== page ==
(Bloomberg) – Boeing Co. is about to send a safety warning to operators of its new 737 Max aircraft in response to the investigation of the fatal accident last week off the coast of Indonesia that left 189 dead, one said. person aware of the case.
The Boeing newsletter will warn airlines that incorrect measurements from a flight monitoring system may cause aircraft to come down sharply, said the person who asked not to be identified by discussing details of the manufacturer's plans. Boeing warns pilots to follow an existing procedure to address the problem, the added source.
The warning is based on the preliminary findings of the accident involving a passenger aircraft from Lion Air, the person said. In some circumstances, such as when pilots fly manually, the Maxs will automatically try to lower the nose of the plane if they discover that an aerodynamic block is possible, the person said.
One of the fundamental ways in which an aircraft determines whether a block is imminent is a measure known as the angle of attack, which is a calculation of the angle at which the wind passes over the wings.
The 737 Max 8 from Lion Air sank in the Java Sea on October 29, minutes after takeoff. He had fallen so suddenly that he could have reached speeds of 960 kilometers per hour before crashing into the water. The pilots sent a radio request to return to Jakarta and land, but never returned to the airport, according to the Indonesian National Committee on Transport Safety and the data on flight data. The committee said they were dealing with an incorrect indication of air speed.
& # 39; Necessary measures & # 39;
In a statement published on November 5, the committee asked the US National Transportation and Safety Board and Boeing to "take the necessary measures to prevent similar incidents, particularly in the Boeing 737 Max, a model with 200 aircraft in everyone . "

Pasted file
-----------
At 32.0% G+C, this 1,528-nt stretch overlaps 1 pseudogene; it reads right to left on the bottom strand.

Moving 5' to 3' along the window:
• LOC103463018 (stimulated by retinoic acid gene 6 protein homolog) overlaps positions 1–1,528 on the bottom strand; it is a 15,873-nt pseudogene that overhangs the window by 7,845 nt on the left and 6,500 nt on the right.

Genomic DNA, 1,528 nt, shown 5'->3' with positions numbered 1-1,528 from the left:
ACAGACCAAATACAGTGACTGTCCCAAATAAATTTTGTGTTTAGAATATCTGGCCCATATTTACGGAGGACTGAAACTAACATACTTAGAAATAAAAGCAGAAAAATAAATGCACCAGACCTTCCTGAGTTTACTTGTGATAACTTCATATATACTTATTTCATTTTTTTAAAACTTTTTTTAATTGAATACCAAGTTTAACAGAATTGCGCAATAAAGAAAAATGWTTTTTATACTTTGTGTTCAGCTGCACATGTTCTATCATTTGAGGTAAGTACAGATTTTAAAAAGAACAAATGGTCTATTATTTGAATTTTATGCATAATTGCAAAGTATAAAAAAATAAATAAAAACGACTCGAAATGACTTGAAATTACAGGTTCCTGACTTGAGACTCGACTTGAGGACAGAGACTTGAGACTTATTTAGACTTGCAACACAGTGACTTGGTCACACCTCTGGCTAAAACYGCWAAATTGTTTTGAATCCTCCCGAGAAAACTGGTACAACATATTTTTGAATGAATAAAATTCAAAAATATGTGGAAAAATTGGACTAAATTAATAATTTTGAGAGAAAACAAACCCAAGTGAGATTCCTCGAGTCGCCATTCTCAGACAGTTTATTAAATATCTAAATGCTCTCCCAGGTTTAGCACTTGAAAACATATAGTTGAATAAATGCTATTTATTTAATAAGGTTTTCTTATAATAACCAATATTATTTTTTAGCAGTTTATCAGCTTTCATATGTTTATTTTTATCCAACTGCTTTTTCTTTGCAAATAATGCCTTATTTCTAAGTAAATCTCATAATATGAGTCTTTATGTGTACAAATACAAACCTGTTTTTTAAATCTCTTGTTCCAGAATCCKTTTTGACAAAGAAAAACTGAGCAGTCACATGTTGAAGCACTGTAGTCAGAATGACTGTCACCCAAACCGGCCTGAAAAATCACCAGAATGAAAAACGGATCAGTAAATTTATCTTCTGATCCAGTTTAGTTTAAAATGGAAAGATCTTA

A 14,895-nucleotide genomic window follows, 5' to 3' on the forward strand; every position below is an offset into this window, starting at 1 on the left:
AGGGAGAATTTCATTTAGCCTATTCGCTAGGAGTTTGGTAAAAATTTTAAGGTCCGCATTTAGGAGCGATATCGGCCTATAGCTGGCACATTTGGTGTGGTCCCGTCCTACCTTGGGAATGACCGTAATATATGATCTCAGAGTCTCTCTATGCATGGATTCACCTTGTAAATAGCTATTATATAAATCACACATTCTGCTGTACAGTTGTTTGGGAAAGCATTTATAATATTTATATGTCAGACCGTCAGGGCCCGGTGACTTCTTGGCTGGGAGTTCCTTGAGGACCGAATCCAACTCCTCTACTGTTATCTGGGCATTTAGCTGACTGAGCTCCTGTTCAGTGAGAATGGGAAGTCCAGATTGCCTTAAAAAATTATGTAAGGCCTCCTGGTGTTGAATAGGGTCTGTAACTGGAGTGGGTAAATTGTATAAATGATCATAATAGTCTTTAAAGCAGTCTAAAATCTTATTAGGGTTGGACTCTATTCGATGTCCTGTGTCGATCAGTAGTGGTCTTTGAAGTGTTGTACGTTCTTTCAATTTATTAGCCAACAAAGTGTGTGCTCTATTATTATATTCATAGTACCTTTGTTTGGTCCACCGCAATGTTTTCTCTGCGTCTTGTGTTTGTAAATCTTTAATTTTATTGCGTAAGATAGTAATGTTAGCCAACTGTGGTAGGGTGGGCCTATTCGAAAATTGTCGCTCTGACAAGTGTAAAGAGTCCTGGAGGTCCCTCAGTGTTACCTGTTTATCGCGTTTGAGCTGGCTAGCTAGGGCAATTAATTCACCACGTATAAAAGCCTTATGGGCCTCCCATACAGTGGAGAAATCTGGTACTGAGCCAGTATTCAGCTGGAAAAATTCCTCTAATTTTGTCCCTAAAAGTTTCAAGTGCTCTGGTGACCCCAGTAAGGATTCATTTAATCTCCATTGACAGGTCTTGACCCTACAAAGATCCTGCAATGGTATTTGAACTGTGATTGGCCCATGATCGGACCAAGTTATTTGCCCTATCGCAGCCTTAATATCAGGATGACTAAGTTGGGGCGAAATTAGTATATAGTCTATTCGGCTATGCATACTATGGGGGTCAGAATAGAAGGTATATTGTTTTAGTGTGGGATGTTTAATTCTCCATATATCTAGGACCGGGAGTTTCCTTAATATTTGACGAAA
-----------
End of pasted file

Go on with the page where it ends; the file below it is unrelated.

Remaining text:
Although there is no additional information about the bulletin, the warning is the first concrete action that emerges from the investigation into the accident. At the moment Boeing has a procedure with which pilots can continue to fly in the event that the measurements of the attack angle are incorrect.
The Chicago-based aircraft manufacturer supplied 219 Max, the latest and most advanced 737 aircraft, since the new models made their commercial debut last year with a Lion Air subsidiary. Boeing has more than 4,500 orders for those aircraft with larger engines, more aerodynamic wings and an improved cabin with larger glass panels. The family of an aisle plane is the main source of income of Boeing.
Aircraft and engine manufacturers routinely send bulletins to operators where they indicate which safety and maintenance measures they need to take, most of which are relatively routine. But the urgency of a fatal accident can trigger an avalanche of warnings of that type.
Original Note: Boeing Is Said close to Issue 737 Max Warning After Crash (2)
– With the support of Bret Okeson, Fathiya Dahrul and Tassia Sipahutar.
Reporters in the original story: Alan Levin in Washington, firstname.lastname@example.org, Julie Johnsson in Chicago, email@example.com, Harry Suhartono in Jakarta, firstname.lastname@example.org
Editors responsible for the original note: Brendan Case, email@example.com, Bruce Grant, firstname.lastname@example.org, John Harney
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